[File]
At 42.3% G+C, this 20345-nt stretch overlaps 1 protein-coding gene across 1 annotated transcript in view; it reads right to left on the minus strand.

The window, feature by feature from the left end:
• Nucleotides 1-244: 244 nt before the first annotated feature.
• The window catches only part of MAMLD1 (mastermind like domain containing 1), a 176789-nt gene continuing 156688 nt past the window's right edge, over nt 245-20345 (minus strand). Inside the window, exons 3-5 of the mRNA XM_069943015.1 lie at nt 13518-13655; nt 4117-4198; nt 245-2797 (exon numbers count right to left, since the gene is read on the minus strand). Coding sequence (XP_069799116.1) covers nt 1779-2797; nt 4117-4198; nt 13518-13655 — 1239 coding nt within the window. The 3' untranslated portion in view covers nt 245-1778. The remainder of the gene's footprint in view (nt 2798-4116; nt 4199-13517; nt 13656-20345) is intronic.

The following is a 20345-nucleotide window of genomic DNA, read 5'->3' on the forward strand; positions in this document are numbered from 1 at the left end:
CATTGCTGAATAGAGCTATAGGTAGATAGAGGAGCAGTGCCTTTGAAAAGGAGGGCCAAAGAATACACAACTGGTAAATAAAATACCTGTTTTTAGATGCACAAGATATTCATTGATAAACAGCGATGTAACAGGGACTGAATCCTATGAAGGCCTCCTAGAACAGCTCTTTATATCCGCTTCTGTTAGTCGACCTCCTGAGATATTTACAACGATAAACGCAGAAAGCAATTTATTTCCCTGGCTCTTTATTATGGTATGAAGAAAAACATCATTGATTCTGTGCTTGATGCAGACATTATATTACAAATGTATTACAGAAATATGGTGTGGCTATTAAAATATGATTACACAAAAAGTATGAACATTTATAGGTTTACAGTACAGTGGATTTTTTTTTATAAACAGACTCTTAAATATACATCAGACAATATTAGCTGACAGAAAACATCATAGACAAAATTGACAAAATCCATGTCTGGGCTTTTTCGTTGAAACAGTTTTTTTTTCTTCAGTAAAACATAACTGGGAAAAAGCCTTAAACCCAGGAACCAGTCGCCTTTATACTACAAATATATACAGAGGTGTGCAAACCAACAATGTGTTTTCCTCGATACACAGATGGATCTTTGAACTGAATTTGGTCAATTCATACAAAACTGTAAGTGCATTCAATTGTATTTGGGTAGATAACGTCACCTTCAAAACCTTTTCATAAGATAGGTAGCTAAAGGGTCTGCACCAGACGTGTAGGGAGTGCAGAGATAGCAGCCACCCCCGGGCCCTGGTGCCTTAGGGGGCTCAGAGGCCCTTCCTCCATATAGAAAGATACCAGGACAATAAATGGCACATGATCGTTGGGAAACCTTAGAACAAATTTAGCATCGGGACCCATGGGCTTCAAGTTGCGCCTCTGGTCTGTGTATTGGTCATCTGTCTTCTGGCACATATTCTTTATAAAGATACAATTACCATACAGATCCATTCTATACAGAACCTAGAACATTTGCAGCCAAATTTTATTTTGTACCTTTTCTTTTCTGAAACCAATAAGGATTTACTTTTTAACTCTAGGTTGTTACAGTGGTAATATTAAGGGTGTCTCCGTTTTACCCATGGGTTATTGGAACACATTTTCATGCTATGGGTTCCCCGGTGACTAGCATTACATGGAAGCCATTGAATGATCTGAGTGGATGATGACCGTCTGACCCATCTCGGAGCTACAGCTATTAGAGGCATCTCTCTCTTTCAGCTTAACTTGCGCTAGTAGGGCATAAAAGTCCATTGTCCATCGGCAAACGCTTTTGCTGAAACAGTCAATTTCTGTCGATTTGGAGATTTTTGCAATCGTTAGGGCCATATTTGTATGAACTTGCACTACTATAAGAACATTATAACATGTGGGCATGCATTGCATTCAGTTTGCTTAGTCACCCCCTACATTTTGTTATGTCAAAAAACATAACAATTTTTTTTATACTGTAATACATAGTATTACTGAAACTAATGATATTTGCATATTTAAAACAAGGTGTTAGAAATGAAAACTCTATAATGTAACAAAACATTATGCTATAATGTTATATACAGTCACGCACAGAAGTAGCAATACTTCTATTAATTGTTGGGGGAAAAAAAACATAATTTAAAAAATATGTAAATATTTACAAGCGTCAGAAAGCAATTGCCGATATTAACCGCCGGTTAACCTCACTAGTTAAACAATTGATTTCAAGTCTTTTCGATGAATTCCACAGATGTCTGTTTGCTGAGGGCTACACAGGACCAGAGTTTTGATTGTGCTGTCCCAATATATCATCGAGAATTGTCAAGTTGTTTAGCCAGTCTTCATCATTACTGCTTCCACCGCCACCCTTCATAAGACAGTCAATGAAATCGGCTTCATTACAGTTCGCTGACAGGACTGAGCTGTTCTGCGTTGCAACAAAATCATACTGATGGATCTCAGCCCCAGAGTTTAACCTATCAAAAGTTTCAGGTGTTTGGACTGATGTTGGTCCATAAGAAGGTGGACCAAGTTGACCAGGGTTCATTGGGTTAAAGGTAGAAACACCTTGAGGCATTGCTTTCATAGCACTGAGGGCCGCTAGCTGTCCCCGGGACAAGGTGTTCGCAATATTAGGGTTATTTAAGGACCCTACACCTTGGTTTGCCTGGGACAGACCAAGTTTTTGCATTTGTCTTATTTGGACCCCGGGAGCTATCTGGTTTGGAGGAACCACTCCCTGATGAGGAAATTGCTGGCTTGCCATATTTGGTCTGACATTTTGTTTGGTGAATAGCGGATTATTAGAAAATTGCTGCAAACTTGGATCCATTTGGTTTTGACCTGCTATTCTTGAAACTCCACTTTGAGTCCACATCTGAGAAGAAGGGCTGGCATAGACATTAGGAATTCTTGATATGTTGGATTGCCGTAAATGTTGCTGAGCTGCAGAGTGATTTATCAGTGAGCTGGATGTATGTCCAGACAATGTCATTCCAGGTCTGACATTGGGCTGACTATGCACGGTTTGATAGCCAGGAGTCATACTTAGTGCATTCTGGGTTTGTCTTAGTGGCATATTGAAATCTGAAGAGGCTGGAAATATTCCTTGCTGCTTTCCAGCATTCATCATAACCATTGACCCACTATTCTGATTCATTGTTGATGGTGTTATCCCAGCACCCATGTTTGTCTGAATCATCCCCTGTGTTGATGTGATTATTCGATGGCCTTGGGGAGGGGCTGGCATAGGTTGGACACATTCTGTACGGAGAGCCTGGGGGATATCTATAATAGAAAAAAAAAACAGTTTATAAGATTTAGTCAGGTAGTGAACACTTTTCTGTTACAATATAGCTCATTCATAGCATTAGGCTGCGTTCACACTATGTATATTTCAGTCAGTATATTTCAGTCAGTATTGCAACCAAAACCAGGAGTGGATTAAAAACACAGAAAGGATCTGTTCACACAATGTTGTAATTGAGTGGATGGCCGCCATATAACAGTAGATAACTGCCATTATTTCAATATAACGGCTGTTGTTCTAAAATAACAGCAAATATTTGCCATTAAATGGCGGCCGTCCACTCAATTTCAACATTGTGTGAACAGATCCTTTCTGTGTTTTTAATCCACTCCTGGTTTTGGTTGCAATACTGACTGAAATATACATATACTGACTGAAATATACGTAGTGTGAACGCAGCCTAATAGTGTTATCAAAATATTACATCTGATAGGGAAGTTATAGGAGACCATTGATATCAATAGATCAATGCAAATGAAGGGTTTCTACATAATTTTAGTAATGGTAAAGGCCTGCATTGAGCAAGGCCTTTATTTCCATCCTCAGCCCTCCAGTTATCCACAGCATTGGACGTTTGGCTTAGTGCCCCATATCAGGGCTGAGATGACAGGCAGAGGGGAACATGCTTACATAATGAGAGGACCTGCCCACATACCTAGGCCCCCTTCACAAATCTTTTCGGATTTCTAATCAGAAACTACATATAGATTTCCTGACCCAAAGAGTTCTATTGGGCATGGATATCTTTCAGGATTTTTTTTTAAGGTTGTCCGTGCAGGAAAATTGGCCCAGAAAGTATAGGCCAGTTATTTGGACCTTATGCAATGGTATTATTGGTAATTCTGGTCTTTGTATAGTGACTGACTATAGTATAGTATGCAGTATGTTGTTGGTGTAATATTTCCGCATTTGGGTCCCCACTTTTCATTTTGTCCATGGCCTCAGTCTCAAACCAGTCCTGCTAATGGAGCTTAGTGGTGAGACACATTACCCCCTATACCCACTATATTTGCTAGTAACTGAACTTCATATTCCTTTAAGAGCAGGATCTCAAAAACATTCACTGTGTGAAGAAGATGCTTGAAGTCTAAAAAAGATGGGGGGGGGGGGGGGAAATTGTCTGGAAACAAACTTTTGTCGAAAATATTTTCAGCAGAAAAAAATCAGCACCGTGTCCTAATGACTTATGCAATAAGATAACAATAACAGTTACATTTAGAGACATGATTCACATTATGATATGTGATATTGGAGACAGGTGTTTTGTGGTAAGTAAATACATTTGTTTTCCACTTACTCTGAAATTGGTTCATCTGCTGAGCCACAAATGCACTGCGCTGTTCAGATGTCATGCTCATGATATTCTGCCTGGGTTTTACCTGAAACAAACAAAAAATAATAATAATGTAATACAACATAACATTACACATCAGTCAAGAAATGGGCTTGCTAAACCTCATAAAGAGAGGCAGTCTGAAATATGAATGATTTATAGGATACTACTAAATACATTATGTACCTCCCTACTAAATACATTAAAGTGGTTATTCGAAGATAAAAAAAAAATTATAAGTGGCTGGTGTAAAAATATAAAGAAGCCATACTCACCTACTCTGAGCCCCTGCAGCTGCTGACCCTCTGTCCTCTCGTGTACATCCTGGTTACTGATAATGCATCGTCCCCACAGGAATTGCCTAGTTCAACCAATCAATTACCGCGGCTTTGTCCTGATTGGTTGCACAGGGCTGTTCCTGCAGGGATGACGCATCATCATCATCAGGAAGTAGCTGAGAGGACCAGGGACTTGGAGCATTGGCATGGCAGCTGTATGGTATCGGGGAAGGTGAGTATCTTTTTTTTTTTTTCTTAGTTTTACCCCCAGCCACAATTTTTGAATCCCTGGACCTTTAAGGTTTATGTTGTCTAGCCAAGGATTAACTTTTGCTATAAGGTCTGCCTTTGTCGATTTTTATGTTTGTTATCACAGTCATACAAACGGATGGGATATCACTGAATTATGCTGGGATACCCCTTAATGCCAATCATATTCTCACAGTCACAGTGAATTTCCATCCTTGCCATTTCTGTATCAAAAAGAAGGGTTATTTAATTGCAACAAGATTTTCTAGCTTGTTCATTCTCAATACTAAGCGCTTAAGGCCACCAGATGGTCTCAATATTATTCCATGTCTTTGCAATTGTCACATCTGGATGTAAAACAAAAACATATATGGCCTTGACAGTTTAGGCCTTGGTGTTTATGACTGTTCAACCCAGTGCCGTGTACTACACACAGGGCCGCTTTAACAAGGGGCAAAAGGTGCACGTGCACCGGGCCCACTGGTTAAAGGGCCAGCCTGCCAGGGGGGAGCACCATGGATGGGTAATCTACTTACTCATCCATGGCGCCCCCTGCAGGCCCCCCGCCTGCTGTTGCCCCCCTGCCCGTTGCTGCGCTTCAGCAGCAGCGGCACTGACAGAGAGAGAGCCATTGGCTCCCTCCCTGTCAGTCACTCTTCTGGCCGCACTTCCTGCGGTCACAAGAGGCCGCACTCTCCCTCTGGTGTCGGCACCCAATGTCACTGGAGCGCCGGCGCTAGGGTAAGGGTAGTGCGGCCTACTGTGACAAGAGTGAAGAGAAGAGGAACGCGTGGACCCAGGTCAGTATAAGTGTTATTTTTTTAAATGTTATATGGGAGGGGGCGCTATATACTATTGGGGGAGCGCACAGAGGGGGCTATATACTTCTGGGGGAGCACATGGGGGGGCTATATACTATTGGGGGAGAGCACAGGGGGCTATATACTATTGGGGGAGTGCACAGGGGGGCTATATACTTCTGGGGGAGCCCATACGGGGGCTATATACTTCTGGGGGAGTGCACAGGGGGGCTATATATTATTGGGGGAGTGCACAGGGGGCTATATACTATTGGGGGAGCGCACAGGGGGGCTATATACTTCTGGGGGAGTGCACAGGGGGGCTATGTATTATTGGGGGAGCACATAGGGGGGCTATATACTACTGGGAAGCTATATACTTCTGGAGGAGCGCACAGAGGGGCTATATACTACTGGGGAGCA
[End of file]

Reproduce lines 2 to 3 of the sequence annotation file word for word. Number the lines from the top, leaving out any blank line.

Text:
The window, feature by feature from the left end:
• Nucleotides 1-244: 244 nt before the first annotated feature.